Special Report

States With the Best and Worst Diets

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41. Georgia
> Adults eating vegetables at least once a day: 75.3% (14th lowest)
> Adults eating fruit at least once a day: 55.2% (10th lowest)
> Students who drink soda/pop at least once a day N/A
> Obesity rate: 30.7% (19th highest)
> Poverty rate: 16.0% (10th highest)

All of the 10 lowest ranking states on this list are located in the South, and Georgia is one of them. Only 75.3% of adults in the state eat vegetables once a day, and 55.2% eat fruit daily — each a smaller share than the national averages.

Having a balanced diet can contribute to living an overall healthy life. Adults in Georgia also report feeling in poorer health than adults nationwide. Some 17.5% of adults in the state report being in fair or poor health — well above the national share of 15.0%.

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42. Tennessee
> Adults eating vegetables at least once a day: 77.4% (22nd lowest)
> Adults eating fruit at least once a day: 54.8% (9th lowest)
> Students who drink soda/pop at least once a day 29.0%
> Obesity rate: 33.8% (9th highest)
> Poverty rate: 15.8% (11th highest)

Eating a well-balanced diet with ample servings of fruits and vegetables can result in better overall health. In Tennessee, 77.4% of adults eat vegetables daily and 54.8% eat fruit daily — below the respective national figures. Tennessee adults also report feeling in poorer health than adults nationwide. Nearly 1 in 4 adults in the state reports being in fair or poor health — well above the national share of 15.0%.

Relatively poor diets may be attributable to a lack of access. Lower income households may have greater difficulty affording a wide range healthy options related to diet, and Tennessee is a relatively poor state. The median household income in Tennessee of $48,547 a year is far lower than the national median income of $57,617.

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43. Oklahoma
> Adults eating vegetables at least once a day: 75.5% (16th lowest)
> Adults eating fruit at least once a day: 48.9% (2nd lowest)
> Students who drink soda/pop at least once a day 29.4%
> Obesity rate: 33.9% (8th highest)
> Poverty rate: 16.3% (9th highest)

Low income households are less likely to be able to consistently afford healthy diets and are often forced by circumstance to opt for inexpensive, unhealthy, calorie-dense foods. In Oklahoma, 16.3% of the population lives below the poverty line — well above the 14.0% U.S. poverty rate.

The state’s high poverty rate may partially explain why Oklahoma is one of three states where fewer than half of all adults eat fruit on a daily basis. State residents of high school age are also less likely to eat fruits and vegetables regularly, and are more likely to drink soda on a daily basis than the typical American high schooler.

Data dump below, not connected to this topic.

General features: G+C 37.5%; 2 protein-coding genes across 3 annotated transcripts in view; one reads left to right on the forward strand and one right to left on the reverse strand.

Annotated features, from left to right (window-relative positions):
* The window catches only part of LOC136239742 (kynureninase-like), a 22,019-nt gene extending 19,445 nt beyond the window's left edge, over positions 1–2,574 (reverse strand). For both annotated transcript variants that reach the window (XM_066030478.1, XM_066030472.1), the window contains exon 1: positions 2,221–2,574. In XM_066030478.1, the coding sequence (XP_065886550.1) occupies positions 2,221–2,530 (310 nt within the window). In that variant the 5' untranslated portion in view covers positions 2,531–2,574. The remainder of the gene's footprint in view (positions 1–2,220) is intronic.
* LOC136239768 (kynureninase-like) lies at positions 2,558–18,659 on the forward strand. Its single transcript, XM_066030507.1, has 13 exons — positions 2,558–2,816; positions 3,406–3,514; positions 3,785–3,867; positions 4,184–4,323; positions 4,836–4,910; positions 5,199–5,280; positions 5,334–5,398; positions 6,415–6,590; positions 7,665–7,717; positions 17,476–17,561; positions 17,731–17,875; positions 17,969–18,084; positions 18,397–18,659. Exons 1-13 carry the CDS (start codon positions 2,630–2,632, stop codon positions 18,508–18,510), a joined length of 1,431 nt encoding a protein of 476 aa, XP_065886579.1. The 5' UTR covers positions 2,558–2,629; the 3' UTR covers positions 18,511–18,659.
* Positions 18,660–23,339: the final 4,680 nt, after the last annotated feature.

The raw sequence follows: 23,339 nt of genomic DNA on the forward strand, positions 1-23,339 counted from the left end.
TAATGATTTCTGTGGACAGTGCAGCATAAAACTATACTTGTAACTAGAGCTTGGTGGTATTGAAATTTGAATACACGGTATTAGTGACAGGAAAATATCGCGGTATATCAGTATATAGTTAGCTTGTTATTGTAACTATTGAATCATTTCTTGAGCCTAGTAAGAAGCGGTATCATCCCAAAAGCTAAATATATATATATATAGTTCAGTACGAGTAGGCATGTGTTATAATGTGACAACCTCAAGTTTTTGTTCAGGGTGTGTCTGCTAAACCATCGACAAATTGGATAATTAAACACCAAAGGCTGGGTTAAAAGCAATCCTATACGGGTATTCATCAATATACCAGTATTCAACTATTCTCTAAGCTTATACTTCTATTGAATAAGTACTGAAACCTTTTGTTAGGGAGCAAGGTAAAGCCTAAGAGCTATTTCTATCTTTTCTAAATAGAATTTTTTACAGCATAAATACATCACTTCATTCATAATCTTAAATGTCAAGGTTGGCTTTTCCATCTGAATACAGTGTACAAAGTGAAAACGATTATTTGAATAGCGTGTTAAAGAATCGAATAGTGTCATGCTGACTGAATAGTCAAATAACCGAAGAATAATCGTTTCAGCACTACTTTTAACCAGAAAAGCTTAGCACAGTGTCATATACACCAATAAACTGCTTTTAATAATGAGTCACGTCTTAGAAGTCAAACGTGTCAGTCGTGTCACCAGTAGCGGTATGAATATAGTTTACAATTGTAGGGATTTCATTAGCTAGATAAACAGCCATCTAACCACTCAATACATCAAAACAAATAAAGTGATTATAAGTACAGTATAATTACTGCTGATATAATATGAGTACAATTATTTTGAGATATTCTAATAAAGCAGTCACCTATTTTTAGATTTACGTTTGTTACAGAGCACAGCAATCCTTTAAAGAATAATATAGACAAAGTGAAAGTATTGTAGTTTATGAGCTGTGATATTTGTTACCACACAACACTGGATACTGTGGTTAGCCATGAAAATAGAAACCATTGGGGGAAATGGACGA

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44. Kentucky
> Adults eating vegetables at least once a day: 75.4% (15th lowest)
> Adults eating fruit at least once a day: 53.1% (8th lowest)
> Students who drink soda/pop at least once a day 32.4%
> Obesity rate: 34.6% (5th highest)
> Poverty rate: 18.5% (4th highest)

About 13% of households nationwide are food insecure, meaning they struggle to afford varied diets or food in general at some point during the year. In Kentucky, the percentage is much greater at about 17.3% of households. The state’s high food insecurity rate may partially explain why relatively few adults in the state regularly report a balanced diet. Only 75.4% of state adults eat vegetables daily and only 53.1% consume fruit regularly, below the 77.9% and 59.8% share of adults nationwide.

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45. West Virginia
> Adults eating vegetables at least once a day: 73.5% (8th lowest)
> Adults eating fruit at least once a day: 50.1% (4th lowest)
> Students who drink soda/pop at least once a day 30.1%
> Obesity rate: 35.6% (2nd highest)
> Poverty rate: 17.9% (5th highest)

Low income households have fewer options related to healthy diets, and West Virginia is one of the poorest states in the country. Some 17.9% of state residents live below the poverty line, a larger share than in all but four other states.

The large share of residents facing serious financial hardship partially explains why relatively few adults in the state spend money on fruits and vegetables — which, on a per calorie level, are far more expensive than other less healthy food options. Only 73.5% of adults in the state eat vegetables daily, and only 50.1% consume fruit — the eighth and fourth lowest shares of any state, respectively.